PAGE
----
A while ago I came across Susan Cain's Ted Talk, "The Power of Introverts." Here:
And I was like,
And then I moved on with life. Until last week, when Noah by using powerful magic (IT skillz) made my B&N nook cooperate with the local library's digital options, and I downloaded Susan Cain's book, Quiet: The Power of Introverts in a World That Can't Stop Talking.
What I've felt repeatedly while reading this book—and I haven't even finished it yet—is...relief. Seriously.
I don't believe I'm particularly socially awkward, but Cain has put vocabulary to my lifelong internal struggle with feeling anxious in new situations and/or large groups. When we moved to Chicago on my thirteenth birthday, outside of my small group of close friends from church, I didn't really forge friendships at school for about three years.
In college, freshman year hit me really hard; I didn't have the haven of my family to retreat in at the end of the day, so my tendency to move cautiously in new social situations left me, basically, alone. By junior year I had some good friends, and by senior year of college I'd found my close friends. These are the people I'm still in touch with.
For quite some time I've realized I don't hit my comfort zone in new situations for, oh, two to three years. I know what you're thinking, "Slow down, Speedy Gonzales!" but that's just my reckless nature. (See how I'm deflecting my vulnerability with humor?)
Susan Cain mentions how many people can "fake it," leading others to be surprised when they find out you identify as an introvert. But the main differentiating factor between introverts and extroverts is, in fact, response to stimuli. Personality, life circumstances, culture ("nurture" in psychological terms) all have influence on how a person operates, but what the essential difference comes down to is: Do you feel *energized* by other people, new experiences, and party-hardy environments; OR do you feel *drained* by those things?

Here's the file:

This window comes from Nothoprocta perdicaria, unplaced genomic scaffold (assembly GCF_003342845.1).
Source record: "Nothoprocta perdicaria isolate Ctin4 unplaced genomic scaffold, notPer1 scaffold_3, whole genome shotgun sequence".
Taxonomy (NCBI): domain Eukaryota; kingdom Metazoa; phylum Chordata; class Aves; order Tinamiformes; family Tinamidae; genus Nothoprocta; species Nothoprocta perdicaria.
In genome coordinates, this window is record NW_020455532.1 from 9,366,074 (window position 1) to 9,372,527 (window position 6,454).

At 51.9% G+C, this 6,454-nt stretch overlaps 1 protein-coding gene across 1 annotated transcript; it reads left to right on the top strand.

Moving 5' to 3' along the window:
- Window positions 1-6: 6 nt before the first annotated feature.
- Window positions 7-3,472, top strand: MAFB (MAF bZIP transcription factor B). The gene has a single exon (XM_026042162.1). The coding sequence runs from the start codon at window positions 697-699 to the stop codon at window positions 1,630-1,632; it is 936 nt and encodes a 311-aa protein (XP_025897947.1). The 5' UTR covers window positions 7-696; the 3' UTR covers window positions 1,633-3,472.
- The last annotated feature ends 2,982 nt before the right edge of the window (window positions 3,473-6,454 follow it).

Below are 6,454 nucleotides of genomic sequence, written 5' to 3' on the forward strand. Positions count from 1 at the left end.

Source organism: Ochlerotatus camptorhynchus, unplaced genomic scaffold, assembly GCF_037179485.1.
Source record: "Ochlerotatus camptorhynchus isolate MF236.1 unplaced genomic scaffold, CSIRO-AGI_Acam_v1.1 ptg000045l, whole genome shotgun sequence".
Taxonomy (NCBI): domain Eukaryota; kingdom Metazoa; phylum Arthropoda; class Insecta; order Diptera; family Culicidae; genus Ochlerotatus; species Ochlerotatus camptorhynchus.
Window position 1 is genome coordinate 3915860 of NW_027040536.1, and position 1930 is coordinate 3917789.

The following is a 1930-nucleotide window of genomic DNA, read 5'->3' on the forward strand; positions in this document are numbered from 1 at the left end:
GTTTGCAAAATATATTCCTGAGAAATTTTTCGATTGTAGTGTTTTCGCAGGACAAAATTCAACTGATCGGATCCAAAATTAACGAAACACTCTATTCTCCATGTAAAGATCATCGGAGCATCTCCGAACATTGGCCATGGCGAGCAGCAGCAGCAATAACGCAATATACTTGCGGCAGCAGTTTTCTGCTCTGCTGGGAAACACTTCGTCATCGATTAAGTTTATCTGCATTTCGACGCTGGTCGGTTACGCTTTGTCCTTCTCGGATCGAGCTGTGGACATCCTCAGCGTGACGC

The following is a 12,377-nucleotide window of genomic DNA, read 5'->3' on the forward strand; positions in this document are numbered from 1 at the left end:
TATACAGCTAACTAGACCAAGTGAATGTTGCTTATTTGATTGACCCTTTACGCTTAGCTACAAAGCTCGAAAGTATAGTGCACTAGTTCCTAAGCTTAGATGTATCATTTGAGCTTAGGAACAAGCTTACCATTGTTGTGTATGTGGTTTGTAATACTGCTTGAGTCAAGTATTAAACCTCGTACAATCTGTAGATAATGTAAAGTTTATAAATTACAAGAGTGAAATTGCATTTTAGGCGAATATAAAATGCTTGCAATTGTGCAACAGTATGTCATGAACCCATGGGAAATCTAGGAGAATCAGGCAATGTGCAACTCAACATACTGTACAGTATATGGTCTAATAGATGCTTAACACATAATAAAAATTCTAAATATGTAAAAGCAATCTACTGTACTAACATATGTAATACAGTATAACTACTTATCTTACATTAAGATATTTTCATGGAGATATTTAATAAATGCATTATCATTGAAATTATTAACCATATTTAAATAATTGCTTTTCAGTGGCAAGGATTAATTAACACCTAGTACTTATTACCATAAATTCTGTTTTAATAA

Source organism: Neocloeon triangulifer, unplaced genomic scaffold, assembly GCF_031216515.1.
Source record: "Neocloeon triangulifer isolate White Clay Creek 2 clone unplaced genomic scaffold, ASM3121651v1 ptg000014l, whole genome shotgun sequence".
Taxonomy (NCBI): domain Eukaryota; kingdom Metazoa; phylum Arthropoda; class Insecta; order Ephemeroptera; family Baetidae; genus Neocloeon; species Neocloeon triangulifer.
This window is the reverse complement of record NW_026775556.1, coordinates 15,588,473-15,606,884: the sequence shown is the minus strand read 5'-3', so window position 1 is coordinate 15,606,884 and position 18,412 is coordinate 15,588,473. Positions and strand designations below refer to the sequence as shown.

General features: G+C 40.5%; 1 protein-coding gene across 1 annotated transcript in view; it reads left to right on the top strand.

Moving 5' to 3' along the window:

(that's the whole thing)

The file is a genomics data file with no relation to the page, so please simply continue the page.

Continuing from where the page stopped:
What has me so fired up about this is the permission I now feel to just be who I am. Not to feel apologetic for being a gal who only enjoys about an hour of a party before wanting to split and go read a book. Not to feel deficient because I don't have an ever-expanding group of friends, even though I'd feel disingenuous if I did.
Our culture is largely driven by personality. Being outgoing, gregarious, talkative, a go-getter, these are prized qualities. In our contemporary Western culture, your character doesn't matter much if you can't communicate it through the prevailing methods of the day. Kids are literally evaluating their worthiness by Instagram likes and Facebook friends. This is the culture we've built and embraced. Those of us who feel inferior reinforce these values with our internal deference.
Cain is clear that neither introversion or extroversion is better than the other; they're best expressed in balance. It seems, though, that the scales are tipped in favor of extroverts in almost every public arena: schools, workplaces, even churches.
When I walk into these scenarios now, I don't feel the same level of anxiety anymore. I'm 31 years old, in a stable marriage with two typically developing children, owner of a mature faith (based on a religious teaching that, if actually paid attention to, champions compassion and acceptance of those on the fringes). I've become confident in my ability to navigate rather than flounder. But I worry about the other people like me, who perhaps don't feel so confident. Who've been labelled as unfriendly or aloof or simply "not trying."
I'm certain Cain will offer some possible new paradigms for introverts to consider. I can't wait to read them. I'm no longer comfortable with leaving my fellow introverts to stumble in situations I've found ways to handle. Hopefully the book will tell me how to help usher in social change: quietly, thoughtfully, but emphatically.